Los Angeles can be a fab city too, if you know where to go. But you once had some trouble here, right? Weren't you playing a show at the Troubadour about seven years ago that got shut down by the fire marshal because of overcrowding, and a riot broke out? Is that true?
Not exactly. The fire marshal came in, and told our tour manager that it was too overcrowded and we needed to stop. Tom said, 'Can they play one last song, otherwise you'll have a riot on your hands.' So, we actually only missed one song out of that set because of when he arrived. Our tour manager was convinced it was a disgruntled punter who couldn't get in, so he called the cops on us.
LA is a show-biz town, and there will likely be some famous faces at your show Friday. Is there any celebrity you admire that you'd be thrilled to see in your audience Friday?
There's plenty, I'm just trying to think of who lives in Los Angeles... (long pause)... Julianne Moore. In fact, Julianne Moore for Pope. I think she's amazing.
You like the redheads, then?
I do! My missus is a ginger.
So is mine.
Well there you go then. You've got very good taste.
So, is Seldom Seen Kid going to be the album that finally gets Elbow their long-overdue Grammy nomination?
Well, I don't know about that. It would be very nice, I'll put it that way.
You never can tell. You need to get started on our Grammy campaign for us.
Your bandmate Pete Turner said he was surprised that Fiction's choice for the first single was Grounds For Divorce (video). Which song did you think the label would want to push out there first?
I really didn't know. I'm terrible... by the time an album is finished, I've such a lack of objectivity that I really don't know. I was surprised as well that Grounds was their first choice, but it proved to be the right one back home. One Day Like This was always an obvious one to me, just because it's got that big 'Hey Jude' singalong thing at the end.
The video for One Day Like This is very interesting. It was actually shot here in Los Angeles, right?
That's right, and the kid doing the spinning and throwing the sign up in the air, that's where he works. That's his job.
One Day Like This music video:
You should track that kid down and give him tickets for your show Friday.
You know, I think that might be happening already. I'm really looking forward to meeting him.
You've done all your recent recording at Blueprint Studios in Manchester. Do you own, or co-own, that facility?
We own our studio, but we rent the space we set up in. The guys who own the building are old friends of ours, and they've done a great job with a much-needed sort of studio complex in Manchester.
Each of Elbow's four albums is kicked off with a distinctive opening track that really sets the tone for the rest of the album. Is it difficult to choose which song will get that coveted #1 track? Do you guys argue over track listing/song order?
Nearly always, yeah. I think 3 of the 4 openers are powerful tracks, but it's not a given. We think about it in terms of the last track of the last album is where the listener left off, so let's try and open the next album with as little preconceptions met as possible. We always like to throw something in there that will open up the listener's mind as to what's changed in the last couple years since the previous album.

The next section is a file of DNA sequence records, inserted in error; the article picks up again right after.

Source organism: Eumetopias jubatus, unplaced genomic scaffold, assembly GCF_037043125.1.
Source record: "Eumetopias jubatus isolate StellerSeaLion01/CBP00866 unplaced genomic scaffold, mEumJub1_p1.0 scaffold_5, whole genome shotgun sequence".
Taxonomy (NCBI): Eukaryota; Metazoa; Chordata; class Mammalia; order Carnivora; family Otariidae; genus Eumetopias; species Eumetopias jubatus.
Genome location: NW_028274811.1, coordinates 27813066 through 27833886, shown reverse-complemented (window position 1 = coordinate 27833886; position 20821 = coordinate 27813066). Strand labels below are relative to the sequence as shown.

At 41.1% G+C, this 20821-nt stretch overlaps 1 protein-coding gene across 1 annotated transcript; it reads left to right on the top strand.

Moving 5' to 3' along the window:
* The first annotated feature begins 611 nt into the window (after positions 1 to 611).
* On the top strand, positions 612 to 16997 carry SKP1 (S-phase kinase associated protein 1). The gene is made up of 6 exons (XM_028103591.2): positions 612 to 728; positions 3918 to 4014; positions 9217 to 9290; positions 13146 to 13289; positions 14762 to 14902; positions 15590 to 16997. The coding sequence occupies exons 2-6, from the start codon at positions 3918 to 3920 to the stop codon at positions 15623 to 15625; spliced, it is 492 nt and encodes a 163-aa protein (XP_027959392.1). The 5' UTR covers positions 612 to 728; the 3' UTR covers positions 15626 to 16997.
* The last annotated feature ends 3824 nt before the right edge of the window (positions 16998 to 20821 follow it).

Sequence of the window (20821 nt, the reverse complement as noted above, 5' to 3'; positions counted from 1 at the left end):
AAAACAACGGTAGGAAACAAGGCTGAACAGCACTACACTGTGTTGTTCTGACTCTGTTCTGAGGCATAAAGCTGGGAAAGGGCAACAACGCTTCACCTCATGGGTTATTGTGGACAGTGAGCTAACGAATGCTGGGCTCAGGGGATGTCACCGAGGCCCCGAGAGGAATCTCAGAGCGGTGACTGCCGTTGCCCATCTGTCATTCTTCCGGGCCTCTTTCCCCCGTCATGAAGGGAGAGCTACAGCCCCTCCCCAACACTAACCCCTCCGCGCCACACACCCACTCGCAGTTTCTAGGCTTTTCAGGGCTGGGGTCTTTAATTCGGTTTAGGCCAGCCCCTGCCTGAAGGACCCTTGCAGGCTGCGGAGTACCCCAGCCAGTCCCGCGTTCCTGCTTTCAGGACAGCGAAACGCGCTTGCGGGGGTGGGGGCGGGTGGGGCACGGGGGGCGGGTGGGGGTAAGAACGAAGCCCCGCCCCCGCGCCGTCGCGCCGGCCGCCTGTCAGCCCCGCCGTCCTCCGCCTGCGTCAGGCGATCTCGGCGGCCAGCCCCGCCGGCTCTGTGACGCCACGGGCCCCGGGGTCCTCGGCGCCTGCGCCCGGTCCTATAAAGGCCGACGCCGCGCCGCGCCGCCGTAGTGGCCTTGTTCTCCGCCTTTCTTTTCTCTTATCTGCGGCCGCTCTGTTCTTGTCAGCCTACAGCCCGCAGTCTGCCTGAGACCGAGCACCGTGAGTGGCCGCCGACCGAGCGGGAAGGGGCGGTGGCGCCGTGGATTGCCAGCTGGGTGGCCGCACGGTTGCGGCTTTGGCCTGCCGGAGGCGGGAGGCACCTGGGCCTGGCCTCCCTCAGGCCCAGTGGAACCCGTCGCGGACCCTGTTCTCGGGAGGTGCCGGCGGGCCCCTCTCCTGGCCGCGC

Let's talk about your side job, hosting your weekly BBC Radio show, Guy Garvey's Finest Hour. You play an eclectic mix, and certainly don't sound like a typical DJ. More like an Anti-DJ.
Thank you very much.
A lot of times it's listener suggestion, and I surf around on MySpace and Pandora, places like that, having a look. Record companies send me new releases. I like playing obscure old stuff as well, and sometimes familiar songs that need a fresh listen. I like to have a reason for each and every song I play.
Lately you've been playing some songs by The Bird And The Bee, who are one of our local LA bands.
Well, tell them I think they're marvelous. I don't understand why they haven't done better in the UK, because their stuff really lends itself to radio, it sounds great.
How did you get so involved with MAG (Mines Advisory Group)?
Their national UK office is in Manchester, and I initially got involved in a record called Cohesion, which was a benefit album for the Manchester Aid to Kosovo (MAK) when the war was still going on over there. I helped a woman named Pam Doors working on behalf of both Manchester Aid to Kosovo and Mines Advisory Group, so, both MAG and MAK. We put together a double CD of Manchester artists old and new, a past and present sort of thing, and it was when Badly Drawn Boy was enjoying his first bit of success, so all the Twisted Nerve bands were on there, but it went back as far as Ian Brown (of the Stone Roses) and The Smiths, and The Happy Mondays... everybody, basically, and I helped put together this 2-CD affair, and from that I got interested in MAG. I hadn't chosen a charity, and thought I've got a pretty big voice here, and rather than expressing my concerns on ALL things, I thought it's be much more important to stick to one or two things and do a lot for them.
MAG is such a fantastic international organization. Let me give you some figures here, because it is extraordinary... While the conflict was still raging in Iraq, MAG unearthed over a million unexploded munitions inside of a year. Those figures are staggering. They're digging them up faster than war pigs can fucking plant them. They're such a forward-thinking, strategic outfit... they'll spend money on looking at businesses and telling people who manufacture munitions how they could make more money building fridges instead of landmines and things like that. A clever organization.
Well, safe travels, and see you next Friday here in LA!
Looking forward to it!